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1949 Chevy Pickup - Rock Mater

Posted in Features on August 17, 2013 Comment (0)
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1949 Chevy Pickup - Rock Mater

When we met Chris Bowen he was setting up his tent on Means Dry Lakebed in Johnson Valley. In February. Yeah, this is Southern California, but it gets downright frigid at night in the desert, as evidence by the sea of motorhomes surrounding Chris’ campsite, generators humming. Also absent from the scene were a trailer and tow rig, but he wasn’t driving a plush new truck.

If Tow Mater from Disney’s animated Cars movie had a big brother, it would be Chris’ ’49 Chevy. The guts of the truck came from his well-seasoned K5 Blazer, which he used to compete in Four Wheeler magazine’s Top Truck Challenge back in 2003. Even back then the body was beat, but it got to the point that Chris couldn’t touch his rig without drawing blood.

He found this ’49 Chevy cab in El Centro and brought it home strapped to the roof of his Suburban. “I didn’t even get pulled over!” he proclaims. With the foundation already in place it didn’t take much work to graft the cab and chassis together and get back on the trail.

Tech Specs
1949 Chevrolet Pickup

Drivetrain
Engine: 350ci V-8
Transmission: SM465 4-speed manual
Transfer case: Klune V and NP205
Front Axle: Dana 60 with welded spider gears, 4.56 gears, 35-spline axleshafts, and Warn hubs
Rear Axle: Dana 60 with Detroit Locker, 4.56 gears, and disc brakes

Suspension
Springs & Such: Mix-and-match leaf springs and F-350 shocks and shock towers
Tires & Wheels: 18.5/44-15LT Super Swamper TSLs on 15x10 Champion beadlocks
Steering: Crossover with ported Saginaw box and PSC hydraulic ram
Other Stuff: Ramsey winch, cab conversion, rear mounted radiator, custom rollcage, CO2 air tank, 32-gallon fuel cell, Twisted Stitch suspension seats

California’s historical plates require that the vehicle be at least 25 years old and only driven in historical exhibitions or parades. King of the Hammers counts, right? California’s historical plates require that the vehicle be at least 25 years old and only driven in historical exhibitions or parades. King of the Hammers counts, right?
“You broke a main leaf?” we asked. “Yeah, about two years ago,” Chris replied. The suspension uses simple junkyard leaf springs and F-350 shocks up front on Super Duty shock towers. Out back there are no shocks to be found. “You broke a main leaf?” we asked. “Yeah, about two years ago,” Chris replied. The suspension uses simple junkyard leaf springs and F-350 shocks up front on Super Duty shock towers. Out back there are no shocks to be found.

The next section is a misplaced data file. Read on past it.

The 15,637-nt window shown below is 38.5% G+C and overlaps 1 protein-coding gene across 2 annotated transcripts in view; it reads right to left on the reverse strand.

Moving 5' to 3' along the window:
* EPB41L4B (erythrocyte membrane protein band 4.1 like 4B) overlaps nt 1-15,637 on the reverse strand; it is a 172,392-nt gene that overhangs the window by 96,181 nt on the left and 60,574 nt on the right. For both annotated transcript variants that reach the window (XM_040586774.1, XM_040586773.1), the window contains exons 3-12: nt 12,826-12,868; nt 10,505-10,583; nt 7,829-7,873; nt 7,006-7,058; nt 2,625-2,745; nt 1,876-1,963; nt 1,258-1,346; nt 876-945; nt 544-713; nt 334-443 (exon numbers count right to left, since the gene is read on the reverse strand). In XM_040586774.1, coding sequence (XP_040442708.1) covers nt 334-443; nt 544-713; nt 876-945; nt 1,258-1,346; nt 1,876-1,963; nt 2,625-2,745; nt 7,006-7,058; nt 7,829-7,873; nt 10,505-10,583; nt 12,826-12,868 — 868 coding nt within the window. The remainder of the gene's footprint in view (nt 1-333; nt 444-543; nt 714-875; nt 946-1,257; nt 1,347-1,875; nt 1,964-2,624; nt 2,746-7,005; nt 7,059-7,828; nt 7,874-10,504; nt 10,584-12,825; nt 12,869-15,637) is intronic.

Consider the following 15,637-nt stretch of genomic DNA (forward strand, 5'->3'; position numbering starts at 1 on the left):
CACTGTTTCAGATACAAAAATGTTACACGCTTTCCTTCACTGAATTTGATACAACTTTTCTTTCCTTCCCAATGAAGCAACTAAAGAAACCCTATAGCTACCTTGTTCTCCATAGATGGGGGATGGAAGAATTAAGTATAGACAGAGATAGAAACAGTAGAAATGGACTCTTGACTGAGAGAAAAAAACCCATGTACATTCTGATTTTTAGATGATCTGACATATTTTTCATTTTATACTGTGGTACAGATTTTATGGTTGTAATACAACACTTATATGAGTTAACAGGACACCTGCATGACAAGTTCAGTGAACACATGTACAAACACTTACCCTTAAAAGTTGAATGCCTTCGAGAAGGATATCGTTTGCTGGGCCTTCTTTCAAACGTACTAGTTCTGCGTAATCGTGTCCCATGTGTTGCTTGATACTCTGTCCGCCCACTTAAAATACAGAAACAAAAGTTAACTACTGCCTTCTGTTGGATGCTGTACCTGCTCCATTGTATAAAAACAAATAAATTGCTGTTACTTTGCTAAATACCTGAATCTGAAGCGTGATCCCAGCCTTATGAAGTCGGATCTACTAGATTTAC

Twisted Stitch seats and swap meet lap belts keep occupants safe in the fully caged interior. Prior to hydraulic assist (or even power steering) the secret to adding leverage was making the steering wheel bigger. Twisted Stitch seats and swap meet lap belts keep occupants safe in the fully caged interior. Prior to hydraulic assist (or even power steering) the secret to adding leverage was making the steering wheel bigger.
The bed is a virtual recycling yard under the tube work, with an ammo can for storage, an old welding tank for onboard air, and seatbelts used to strap down the cooler, batteries, and ammo can. The bed is a virtual recycling yard under the tube work, with an ammo can for storage, an old welding tank for onboard air, and seatbelts used to strap down the cooler, batteries, and ammo can.
Rusty and oily at the same time? That is a feat in the California desert! The Dana 60 front axle is filled with welded spider gears, 4.56 gears, 35-spline Spicer axleshafts, and Warn hubs. Rusty and oily at the same time? That is a feat in the California desert! The Dana 60 front axle is filled with welded spider gears, 4.56 gears, 35-spline Spicer axleshafts, and Warn hubs.
The rear Dana 60 has a Detroit Locker, 4.56 gears, and disc brakes. The axles are capped by bald 44-inch Super Swampers on Champion beadlock rims. The rear Dana 60 has a Detroit Locker, 4.56 gears, and disc brakes. The axles are capped by bald 44-inch Super Swampers on Champion beadlock rims.
The sloping hood on the ’49 Chevy required the radiator to be relocated to the bed. Power comes from a tired Chevy 350 fed by a Quadrajet. The rocker studs don’t want to stay put anymore, so Chris is in the process of building a replacement engine. The sloping hood on the ’49 Chevy required the radiator to be relocated to the bed. Power comes from a tired Chevy 350 fed by a Quadrajet. The rocker studs don’t want to stay put anymore, so Chris is in the process of building a replacement engine.

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